“Citadel or Jail?”
by Ahmed Abdel-Halim

The writer is a strategic expert at the National Centre for Middle East Studies.

[Heading:] Turkish-Israeli military maneuvers signal a step forward in the move from dual to total containment, [A review of] US policy in the region.

One must not take the recent US-Turkish-Israeli maneuvers in the eastern Mediterranean at face value, whether in terms of the reasons cited for conducting them or as a potential military axis against Syria. Their implications are far more profound. A closer reading reveals a crucial shift in US policy and strategy toward the Middle East, and the Arab-Israeli conflict in particular: to wit, a return to the policy of “containment”.

The US first implemented a containment policy against the Soviet Union in 1948, shortly after the end of World War II, when it determined that it could no longer cooperate with its former ally. The “dual containment” version of this policy was applied against Iran and Iraq in May 1993. Today, this declared, specifically targeted policy of containment has become an undeclared, comprehensive policy, which I have termed “total containment”.

… The US, in short, is in the process of surrounding the region with a great wall. We must confront the implementation of this strategy, or we will wake up to find that our region has been sealed off from the world and that Israel has a free hand to accomplish its political, strategic and economic designs, which are definitely not in the interests of the Arabs.

President Mubarak was asked recently to assess the ramifications of the Israeli-Turkish maneuvers. He answered that Egypt expressed its opinion at the outset, when the maneuvers were announced. Egypt, he said, objects strongly to this step, which is directed primarily against Syria. Egypt refuses to countenance any alliance against Syria or any other Arab country. The president is also concerned by the announcement that the maneuvers will be repeated in the future. We must monitor future developments closely, he said; based on our assessment, we will decide what action we should take.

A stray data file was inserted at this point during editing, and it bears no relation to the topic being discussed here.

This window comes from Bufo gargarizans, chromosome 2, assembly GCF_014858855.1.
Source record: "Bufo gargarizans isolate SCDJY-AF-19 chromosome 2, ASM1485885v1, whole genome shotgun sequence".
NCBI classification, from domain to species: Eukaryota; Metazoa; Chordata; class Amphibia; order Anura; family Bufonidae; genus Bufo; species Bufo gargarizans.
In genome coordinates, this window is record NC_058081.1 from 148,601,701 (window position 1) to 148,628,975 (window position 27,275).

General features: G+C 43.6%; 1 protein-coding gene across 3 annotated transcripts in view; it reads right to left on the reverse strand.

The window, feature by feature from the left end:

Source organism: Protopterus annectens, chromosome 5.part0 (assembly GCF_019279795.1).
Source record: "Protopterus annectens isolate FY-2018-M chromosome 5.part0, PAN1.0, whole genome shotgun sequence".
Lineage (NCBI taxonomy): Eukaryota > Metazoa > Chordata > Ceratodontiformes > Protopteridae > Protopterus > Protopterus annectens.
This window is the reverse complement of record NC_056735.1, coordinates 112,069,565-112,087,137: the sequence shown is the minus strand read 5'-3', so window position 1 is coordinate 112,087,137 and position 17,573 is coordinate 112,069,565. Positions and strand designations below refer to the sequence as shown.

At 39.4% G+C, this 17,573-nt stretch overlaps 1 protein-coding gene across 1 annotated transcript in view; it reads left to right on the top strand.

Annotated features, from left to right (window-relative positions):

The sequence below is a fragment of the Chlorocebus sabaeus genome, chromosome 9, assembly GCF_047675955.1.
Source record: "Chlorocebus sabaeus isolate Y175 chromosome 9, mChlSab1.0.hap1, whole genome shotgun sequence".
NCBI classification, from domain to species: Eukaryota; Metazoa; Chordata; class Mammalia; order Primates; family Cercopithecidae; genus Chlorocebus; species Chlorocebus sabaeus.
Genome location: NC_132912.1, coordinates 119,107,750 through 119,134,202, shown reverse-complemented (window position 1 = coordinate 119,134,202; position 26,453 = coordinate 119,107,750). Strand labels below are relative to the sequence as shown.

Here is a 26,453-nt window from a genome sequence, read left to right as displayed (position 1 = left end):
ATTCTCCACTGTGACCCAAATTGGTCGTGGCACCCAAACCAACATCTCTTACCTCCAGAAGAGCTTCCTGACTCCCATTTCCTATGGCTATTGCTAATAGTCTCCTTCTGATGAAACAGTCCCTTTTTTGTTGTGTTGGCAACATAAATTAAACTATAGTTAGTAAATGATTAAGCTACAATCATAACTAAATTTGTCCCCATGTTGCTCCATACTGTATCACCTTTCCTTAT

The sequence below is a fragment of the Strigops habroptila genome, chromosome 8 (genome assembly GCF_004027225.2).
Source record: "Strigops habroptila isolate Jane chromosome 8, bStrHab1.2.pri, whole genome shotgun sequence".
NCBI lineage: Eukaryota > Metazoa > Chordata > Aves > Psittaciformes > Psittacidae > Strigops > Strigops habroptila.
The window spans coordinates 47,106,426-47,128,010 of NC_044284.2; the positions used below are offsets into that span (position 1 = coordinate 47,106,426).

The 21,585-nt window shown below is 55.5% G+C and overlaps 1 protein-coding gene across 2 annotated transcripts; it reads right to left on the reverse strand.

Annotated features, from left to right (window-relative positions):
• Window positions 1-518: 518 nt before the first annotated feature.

“Compromise for Deterrence”
by Amin Hewedy,
former minister of defense and chief of General Intelligence.
[Article repeated from prior issue.]

Apology [from Al-Ahram Weekly]: The WEEKLY regrets that due to a technical error in the printing process, parts of this article as it appeared in last week’s issue were blurred and illegible. We are therefore reprinting it here.

Israel is building settlements, roads and bridges — in a word, transforming the landscape and the composition of the population. It imports Jews from Russia and Eastern Europe, to inhabit the land, and subsidises them with funds from the US.

In order to implement this transformation, Israel draws world attention to other, minor, hostilities. The tunnel under Al-Aqsa is a good example of this policy. The Arabs focused on it exclusively.

[IMRA note: In fact, there was NO tunneling under Al-Aqsa. The work involved completing opening a closed off exit to the Via Dolorosa of the existing tunnel along the outside of the Western side of the Temple Mount.]

“Greater Democracy Urged by Parliament”
by Essam El-Din

[Heading:] A People’s Assembly report affirmed confidence in the cabinet of the prime minister but questioned its position on political reform.